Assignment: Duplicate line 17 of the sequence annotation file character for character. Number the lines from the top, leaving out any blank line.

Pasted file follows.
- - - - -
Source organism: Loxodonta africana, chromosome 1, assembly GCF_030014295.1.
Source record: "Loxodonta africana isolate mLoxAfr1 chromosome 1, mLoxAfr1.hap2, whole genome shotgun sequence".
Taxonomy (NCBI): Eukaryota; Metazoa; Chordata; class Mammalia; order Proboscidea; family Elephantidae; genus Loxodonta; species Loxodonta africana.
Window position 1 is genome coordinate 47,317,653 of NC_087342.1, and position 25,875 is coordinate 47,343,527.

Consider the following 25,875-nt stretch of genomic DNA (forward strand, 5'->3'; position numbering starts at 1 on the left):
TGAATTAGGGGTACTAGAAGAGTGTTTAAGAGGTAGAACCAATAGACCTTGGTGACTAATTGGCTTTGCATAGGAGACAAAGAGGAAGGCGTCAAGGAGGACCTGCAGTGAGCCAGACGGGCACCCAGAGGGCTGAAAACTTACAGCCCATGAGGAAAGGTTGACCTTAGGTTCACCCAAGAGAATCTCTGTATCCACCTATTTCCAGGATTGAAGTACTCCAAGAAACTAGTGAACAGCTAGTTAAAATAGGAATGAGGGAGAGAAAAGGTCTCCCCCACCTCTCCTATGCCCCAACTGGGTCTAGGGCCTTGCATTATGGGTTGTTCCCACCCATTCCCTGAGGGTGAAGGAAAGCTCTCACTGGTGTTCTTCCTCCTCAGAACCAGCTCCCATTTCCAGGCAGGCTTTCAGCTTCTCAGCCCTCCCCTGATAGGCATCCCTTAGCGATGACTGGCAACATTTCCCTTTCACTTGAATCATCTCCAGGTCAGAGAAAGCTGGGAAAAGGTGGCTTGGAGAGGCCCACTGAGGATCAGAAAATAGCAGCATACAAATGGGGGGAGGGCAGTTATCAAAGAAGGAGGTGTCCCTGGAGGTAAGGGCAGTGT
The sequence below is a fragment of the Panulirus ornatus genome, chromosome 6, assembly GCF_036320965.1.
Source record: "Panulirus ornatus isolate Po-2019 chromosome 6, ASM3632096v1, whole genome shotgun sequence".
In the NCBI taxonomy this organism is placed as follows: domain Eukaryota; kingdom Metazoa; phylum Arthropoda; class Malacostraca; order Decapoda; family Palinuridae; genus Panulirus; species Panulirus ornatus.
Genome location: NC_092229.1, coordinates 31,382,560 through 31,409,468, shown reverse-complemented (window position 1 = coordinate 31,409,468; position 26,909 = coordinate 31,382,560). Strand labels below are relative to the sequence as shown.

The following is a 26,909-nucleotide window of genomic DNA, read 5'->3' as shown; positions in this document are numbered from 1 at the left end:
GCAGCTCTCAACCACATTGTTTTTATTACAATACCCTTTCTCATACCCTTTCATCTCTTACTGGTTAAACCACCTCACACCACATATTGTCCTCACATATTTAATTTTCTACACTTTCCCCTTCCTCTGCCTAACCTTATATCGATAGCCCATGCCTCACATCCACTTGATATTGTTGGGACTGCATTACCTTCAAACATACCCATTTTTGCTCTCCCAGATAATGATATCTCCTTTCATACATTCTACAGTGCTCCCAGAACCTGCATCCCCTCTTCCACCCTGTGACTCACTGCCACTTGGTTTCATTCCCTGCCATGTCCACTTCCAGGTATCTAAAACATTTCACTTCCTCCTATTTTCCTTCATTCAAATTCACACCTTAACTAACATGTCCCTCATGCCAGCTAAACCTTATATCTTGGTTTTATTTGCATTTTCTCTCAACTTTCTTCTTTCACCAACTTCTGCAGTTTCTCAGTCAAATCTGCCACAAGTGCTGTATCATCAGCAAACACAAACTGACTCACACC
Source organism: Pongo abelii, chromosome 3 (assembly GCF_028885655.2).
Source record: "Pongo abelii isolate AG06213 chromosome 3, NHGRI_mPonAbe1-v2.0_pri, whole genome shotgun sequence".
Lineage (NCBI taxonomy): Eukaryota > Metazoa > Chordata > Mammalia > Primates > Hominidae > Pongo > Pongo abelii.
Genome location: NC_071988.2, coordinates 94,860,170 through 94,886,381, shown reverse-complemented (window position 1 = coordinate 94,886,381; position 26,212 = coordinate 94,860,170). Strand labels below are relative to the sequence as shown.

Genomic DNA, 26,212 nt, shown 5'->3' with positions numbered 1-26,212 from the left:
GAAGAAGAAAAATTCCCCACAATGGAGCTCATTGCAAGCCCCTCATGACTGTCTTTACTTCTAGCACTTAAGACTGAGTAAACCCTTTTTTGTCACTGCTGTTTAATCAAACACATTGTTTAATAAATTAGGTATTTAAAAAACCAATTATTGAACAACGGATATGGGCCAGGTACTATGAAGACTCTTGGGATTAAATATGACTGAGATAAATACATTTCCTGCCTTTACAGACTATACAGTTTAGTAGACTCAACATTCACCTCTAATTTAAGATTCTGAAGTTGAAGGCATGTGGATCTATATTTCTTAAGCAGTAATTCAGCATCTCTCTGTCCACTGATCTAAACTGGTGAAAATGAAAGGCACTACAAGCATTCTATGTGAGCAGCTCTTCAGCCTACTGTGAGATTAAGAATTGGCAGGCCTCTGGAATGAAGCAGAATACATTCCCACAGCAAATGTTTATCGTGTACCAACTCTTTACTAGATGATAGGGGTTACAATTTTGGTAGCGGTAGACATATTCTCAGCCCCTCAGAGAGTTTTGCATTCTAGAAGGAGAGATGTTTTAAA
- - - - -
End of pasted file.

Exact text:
Genomic DNA, 26,212 nt, shown 5'->3' with positions numbered 1-26,212 from the left: